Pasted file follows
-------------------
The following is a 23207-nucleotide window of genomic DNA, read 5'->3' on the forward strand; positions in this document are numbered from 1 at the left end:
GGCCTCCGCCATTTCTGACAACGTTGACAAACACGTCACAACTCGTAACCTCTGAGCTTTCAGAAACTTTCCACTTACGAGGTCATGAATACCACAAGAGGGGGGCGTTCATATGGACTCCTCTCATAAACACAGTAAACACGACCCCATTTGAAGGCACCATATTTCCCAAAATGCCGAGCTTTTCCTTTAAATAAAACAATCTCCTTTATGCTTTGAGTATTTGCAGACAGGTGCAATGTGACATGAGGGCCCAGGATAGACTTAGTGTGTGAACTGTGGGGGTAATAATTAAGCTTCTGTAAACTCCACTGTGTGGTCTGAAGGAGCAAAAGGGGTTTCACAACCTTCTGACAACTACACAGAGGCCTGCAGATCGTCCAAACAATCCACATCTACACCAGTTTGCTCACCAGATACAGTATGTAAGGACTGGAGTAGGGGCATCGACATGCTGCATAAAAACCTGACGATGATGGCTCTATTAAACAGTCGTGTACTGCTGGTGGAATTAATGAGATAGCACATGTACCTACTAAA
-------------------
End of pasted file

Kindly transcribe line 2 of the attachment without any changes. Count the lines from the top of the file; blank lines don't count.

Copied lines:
GGCCTCCGCCATTTCTGACAACGTTGACAAACACGTCACAACTCGTAACCTCTGAGCTTTCAGAAACTTTCCACTTACGAGGTCATGAATACCACAAGAGGGGGGCGTTCATATGGACTCCTCTCATAAACACAGTAAACACGACCCCATTTGAAGGCACCATATTTCCCAAAATGCCGAGCTTTTCCTTTAAATAAAACAATCTCCTTTATGCTTTGAGTATTTGCAGACAGGTGCAATGTGACATGAGGGCCCAGGATAGACTTAGTGTGTGAACTGTGGGGGTAATAATTAAGCTTCTGTAAACTCCACTGTGTGGTCTGAAGGAGCAAAAGGGGTTTCACAACCTTCTGACAACTACACAGAGGCCTGCAGATCGTCCAAACAATCCACATCTACACCAGTTTGCTCACCAGATACAGTATGTAAGGACTGGAGTAGGGGCATCGACATGCTGCATAAAAACCTGACGATGATGGCTCTATTAAACAGTCGTGTACTGCTGGTGGAATTAATGAGATAGCACATGTACCTACTAAA